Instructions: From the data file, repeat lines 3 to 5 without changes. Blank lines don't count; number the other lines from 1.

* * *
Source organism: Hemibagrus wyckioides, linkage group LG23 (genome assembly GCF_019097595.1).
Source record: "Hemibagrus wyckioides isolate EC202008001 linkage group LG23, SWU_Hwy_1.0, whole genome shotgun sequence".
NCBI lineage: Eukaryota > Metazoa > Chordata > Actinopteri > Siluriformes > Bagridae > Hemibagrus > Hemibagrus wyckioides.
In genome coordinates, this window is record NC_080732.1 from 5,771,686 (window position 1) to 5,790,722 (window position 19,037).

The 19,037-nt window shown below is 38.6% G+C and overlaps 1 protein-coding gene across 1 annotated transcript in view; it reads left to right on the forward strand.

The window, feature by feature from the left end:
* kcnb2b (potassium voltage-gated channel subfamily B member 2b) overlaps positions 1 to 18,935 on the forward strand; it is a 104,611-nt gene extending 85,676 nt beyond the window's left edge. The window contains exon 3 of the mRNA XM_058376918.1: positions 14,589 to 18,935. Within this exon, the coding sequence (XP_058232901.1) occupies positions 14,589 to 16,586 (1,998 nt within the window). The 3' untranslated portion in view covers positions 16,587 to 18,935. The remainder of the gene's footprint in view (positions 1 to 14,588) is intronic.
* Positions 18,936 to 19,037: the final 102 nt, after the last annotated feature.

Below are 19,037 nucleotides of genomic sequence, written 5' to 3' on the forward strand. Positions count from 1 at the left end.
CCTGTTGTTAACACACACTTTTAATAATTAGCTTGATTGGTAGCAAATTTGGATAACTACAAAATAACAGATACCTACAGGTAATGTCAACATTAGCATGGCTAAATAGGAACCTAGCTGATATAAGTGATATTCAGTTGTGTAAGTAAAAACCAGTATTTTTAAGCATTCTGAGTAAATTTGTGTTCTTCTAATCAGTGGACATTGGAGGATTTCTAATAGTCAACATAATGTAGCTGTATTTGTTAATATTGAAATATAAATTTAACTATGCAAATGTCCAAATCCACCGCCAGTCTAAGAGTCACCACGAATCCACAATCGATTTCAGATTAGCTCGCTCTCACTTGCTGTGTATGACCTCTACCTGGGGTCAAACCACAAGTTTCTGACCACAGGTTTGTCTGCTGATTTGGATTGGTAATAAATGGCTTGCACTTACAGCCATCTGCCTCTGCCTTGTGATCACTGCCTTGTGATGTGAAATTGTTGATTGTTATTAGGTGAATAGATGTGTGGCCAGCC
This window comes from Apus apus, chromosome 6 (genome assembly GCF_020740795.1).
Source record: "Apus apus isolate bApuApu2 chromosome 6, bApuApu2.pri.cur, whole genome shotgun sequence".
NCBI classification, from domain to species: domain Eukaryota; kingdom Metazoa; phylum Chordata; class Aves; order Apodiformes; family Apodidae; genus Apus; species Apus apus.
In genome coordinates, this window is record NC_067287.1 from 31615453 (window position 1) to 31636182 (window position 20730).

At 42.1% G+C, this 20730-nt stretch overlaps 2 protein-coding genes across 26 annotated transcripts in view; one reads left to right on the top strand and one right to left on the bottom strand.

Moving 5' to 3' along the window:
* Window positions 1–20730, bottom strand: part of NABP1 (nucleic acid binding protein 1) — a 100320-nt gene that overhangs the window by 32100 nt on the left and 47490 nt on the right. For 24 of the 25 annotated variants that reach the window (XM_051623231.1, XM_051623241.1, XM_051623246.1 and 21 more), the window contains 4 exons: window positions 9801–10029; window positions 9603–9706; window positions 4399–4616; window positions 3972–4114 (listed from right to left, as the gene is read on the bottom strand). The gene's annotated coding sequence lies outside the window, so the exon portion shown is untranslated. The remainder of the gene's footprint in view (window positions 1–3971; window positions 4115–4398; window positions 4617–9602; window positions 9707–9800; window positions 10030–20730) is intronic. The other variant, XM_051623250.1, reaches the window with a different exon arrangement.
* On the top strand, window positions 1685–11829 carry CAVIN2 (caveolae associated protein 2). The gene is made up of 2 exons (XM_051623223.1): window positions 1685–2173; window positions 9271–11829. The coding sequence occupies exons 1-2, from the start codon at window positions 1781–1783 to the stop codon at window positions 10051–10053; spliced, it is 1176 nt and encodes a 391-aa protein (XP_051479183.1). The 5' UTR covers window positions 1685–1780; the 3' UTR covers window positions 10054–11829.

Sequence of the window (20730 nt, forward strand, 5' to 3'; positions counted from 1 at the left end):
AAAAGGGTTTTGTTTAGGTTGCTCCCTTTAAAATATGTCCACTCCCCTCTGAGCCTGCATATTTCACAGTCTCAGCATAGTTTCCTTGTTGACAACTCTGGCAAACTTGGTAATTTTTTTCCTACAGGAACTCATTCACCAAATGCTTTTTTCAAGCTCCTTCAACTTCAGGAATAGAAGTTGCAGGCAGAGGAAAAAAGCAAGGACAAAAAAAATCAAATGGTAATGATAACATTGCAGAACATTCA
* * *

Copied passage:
NCBI lineage: Eukaryota > Metazoa > Chordata > Actinopteri > Siluriformes > Bagridae > Hemibagrus > Hemibagrus wyckioides.
In genome coordinates, this window is record NC_080732.1 from 5,771,686 (window position 1) to 5,790,722 (window position 19,037).

The 19,037-nt window shown below is 38.6% G+C and overlaps 1 protein-coding gene across 1 annotated transcript in view; it reads left to right on the forward strand.